Entertainment mogul Tyler Perry is known not only for his screen and stage work but also his charitable nature.
Last year he made a $45,000 donation to Young People Matter, an Atlanta youth shelter for girls younger than 18, to celebrate his own 45th birthday. He also stepped in and kept a single mom of a disabled teen from being evicted by paying her rent for a year.
More recently Perry met a group of Tanzanian children with hereditary albinism, who are being cared for by the Global Medical Relief Fund.
In their home country the children are hunted for their body parts, believed to have magical powers. Their limbs "can fetch thousands of dollars on the black market as ingredients in witch doctors’ potions said to give the user wealth and good luck," the AP reported.
Several years ago Perry donated funds to help build the "Dare to Dream" home in New York, where the children stay while receiving care.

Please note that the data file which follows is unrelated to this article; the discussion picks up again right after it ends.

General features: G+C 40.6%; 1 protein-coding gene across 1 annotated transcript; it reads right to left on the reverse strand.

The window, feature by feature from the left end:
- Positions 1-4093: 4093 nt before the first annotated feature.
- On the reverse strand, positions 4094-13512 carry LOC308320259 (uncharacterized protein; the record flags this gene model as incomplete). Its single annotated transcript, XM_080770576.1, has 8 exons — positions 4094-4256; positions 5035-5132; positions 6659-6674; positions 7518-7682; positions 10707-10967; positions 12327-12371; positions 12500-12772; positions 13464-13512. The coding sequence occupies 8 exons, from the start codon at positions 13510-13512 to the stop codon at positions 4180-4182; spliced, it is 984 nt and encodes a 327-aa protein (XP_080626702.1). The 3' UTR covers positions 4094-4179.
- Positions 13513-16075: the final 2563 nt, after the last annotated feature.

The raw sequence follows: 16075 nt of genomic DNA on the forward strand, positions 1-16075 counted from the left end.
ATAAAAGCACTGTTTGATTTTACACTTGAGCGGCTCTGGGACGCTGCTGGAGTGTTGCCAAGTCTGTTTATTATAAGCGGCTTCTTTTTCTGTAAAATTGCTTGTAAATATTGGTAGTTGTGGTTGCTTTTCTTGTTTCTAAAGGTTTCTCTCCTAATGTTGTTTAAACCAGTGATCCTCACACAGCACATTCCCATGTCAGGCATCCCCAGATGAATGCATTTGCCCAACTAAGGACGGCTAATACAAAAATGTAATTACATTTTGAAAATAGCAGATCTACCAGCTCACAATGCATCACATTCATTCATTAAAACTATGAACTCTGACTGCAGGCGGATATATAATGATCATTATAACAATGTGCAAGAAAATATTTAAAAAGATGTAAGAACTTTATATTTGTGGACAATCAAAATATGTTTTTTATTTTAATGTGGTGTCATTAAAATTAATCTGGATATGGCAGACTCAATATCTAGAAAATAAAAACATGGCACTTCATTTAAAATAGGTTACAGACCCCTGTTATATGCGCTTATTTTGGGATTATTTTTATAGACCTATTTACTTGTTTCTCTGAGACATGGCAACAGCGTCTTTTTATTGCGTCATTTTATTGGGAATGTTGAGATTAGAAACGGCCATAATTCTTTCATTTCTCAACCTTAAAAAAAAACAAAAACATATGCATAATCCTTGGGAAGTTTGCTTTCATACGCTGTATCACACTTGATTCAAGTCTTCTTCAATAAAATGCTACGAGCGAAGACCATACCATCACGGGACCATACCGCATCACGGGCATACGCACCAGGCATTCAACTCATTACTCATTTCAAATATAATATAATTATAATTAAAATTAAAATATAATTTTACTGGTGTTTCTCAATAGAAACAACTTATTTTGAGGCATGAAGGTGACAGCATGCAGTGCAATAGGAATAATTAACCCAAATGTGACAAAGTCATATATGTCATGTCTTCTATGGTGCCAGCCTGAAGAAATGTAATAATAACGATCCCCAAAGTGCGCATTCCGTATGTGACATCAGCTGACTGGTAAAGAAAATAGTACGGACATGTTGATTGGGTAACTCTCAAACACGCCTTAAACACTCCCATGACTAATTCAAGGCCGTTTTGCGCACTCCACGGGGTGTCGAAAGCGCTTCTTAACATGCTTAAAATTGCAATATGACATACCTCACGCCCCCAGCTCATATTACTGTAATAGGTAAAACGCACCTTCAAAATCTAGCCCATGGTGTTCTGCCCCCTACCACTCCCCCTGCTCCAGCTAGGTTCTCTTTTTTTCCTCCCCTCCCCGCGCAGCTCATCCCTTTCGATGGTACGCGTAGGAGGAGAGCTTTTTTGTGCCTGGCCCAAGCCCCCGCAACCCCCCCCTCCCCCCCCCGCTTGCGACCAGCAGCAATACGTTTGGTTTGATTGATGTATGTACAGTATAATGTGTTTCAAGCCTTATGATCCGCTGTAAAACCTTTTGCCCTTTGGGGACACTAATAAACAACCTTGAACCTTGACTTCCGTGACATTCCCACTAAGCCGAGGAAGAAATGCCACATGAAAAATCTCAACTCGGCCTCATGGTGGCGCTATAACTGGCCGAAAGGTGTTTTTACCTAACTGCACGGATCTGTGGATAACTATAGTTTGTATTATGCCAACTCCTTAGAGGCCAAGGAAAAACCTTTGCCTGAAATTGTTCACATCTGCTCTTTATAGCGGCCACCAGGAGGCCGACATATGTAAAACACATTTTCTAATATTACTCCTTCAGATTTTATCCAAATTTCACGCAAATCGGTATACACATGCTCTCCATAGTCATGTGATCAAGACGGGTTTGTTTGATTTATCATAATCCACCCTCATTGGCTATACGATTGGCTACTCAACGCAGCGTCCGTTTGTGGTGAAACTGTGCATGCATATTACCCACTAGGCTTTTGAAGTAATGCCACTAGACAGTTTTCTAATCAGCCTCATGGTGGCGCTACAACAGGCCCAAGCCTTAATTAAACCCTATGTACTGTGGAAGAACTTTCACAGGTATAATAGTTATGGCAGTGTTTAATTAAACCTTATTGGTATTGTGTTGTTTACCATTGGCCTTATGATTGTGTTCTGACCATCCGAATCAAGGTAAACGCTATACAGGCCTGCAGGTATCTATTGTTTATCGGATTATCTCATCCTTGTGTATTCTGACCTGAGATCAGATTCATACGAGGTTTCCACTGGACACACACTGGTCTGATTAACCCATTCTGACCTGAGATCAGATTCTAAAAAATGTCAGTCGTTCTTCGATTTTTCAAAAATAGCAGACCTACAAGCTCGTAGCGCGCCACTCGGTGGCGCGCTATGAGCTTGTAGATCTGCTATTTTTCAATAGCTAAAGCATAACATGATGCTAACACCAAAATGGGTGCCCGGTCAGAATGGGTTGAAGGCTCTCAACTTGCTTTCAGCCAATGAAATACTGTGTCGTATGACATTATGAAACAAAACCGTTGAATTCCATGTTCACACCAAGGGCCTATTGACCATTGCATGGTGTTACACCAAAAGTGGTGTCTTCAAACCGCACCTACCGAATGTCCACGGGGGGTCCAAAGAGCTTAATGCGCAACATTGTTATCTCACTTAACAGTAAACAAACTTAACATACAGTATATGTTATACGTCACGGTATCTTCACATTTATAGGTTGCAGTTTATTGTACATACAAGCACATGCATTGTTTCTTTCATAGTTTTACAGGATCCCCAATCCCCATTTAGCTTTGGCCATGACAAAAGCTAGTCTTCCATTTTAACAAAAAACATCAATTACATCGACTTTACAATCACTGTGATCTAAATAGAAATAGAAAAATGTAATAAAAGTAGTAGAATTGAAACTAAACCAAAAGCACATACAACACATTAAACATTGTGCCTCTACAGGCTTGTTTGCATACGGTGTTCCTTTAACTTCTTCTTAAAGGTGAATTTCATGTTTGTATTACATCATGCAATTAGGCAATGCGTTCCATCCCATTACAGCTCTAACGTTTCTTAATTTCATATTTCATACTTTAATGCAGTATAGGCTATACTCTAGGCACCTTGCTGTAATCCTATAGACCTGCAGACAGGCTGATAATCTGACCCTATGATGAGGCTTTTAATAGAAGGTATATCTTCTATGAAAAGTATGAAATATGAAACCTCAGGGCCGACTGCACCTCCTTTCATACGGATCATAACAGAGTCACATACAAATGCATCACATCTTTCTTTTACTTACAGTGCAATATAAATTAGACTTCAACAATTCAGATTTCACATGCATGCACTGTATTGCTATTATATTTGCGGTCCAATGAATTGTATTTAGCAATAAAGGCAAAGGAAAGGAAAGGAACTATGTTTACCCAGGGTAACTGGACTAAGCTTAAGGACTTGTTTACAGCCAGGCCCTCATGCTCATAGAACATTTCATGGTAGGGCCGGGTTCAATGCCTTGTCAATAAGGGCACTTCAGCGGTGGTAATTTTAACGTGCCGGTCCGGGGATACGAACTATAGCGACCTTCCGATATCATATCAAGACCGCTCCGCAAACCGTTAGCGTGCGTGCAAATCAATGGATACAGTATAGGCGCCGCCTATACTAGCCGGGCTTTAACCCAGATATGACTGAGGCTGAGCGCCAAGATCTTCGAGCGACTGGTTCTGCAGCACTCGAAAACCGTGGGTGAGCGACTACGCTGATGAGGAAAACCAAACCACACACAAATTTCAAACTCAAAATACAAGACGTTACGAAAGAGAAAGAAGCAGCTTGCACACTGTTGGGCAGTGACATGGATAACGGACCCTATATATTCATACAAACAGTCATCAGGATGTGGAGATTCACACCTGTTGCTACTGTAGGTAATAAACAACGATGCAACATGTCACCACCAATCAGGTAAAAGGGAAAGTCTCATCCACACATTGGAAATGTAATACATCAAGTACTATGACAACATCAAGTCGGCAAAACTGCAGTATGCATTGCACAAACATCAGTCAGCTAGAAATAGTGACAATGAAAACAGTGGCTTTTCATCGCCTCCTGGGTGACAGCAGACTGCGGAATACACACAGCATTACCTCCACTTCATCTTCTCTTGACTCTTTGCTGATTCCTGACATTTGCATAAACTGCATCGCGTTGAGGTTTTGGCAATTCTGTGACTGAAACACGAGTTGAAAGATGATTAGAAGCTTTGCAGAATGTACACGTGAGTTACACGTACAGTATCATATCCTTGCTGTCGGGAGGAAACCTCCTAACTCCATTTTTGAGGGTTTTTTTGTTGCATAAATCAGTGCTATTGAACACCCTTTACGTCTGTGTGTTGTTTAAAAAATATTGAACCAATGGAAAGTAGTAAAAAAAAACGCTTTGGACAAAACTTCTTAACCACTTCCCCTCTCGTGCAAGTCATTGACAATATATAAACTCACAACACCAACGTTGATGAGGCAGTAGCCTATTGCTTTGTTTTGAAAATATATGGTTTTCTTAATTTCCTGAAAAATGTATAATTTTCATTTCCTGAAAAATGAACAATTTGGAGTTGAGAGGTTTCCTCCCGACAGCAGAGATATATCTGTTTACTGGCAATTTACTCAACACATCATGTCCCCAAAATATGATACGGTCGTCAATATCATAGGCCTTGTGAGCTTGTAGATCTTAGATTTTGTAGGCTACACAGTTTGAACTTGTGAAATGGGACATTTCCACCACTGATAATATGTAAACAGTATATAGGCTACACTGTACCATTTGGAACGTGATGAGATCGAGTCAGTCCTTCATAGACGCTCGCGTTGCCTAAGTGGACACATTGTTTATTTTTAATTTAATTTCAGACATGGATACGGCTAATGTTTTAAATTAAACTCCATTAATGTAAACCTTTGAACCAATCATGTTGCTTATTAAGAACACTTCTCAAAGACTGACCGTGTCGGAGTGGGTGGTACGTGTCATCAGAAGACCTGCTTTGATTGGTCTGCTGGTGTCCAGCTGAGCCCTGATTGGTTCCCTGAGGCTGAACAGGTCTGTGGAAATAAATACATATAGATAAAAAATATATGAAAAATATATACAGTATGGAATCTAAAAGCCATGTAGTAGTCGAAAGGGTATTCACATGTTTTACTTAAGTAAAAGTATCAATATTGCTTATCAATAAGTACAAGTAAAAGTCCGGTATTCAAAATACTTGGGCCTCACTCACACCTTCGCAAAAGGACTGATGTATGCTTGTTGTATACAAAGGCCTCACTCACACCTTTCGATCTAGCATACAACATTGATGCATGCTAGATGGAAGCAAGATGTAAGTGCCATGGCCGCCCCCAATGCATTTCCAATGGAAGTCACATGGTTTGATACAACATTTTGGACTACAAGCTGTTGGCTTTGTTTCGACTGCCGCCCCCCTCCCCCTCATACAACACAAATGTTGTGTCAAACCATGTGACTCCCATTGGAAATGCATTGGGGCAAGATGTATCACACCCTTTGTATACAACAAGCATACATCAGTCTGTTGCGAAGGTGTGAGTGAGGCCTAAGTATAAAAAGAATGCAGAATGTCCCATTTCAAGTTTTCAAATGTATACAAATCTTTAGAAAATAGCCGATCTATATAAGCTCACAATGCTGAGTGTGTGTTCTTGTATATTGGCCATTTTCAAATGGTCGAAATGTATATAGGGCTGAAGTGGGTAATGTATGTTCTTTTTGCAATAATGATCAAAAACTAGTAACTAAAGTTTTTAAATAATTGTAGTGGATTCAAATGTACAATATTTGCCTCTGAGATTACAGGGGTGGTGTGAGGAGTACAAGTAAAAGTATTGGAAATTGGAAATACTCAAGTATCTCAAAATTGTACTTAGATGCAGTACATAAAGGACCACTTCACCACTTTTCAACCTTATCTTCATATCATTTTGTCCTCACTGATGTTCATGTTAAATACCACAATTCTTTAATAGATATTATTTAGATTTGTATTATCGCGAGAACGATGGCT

"It means a lot to us," said Global Medical Relief Fund founder Elissa Montati. "We struggle."
A segment on her organization that aired on "60 Minutes" caught Perry's attention and he got in touch.
"He's a doll," Montati said. "He's so special."
When she saw that Perry's traveling show "Madea on the Run" was coming to the Beacon Theatre in New York, Montati reached out to his camp. She brought children living in the "Dare to Dream" home to meet their benefactor.
"They really, really loved it," she said.
Not that they exactly grasped who he was. Given that their very survival can be a struggle, the children are unfamiliar with Perry the celebrity. But they all adore Perry the good-hearted donor. Before the performance the night of their encounter, Perry led cast members in a prayer for the children he is helping.
"They don't know who Tyler Perry is but they know they have a bright, happy home because of Tyler Perry," Montati said. "He's a wonderful guy, a real person with a warm heart. It meant a lot to the kids."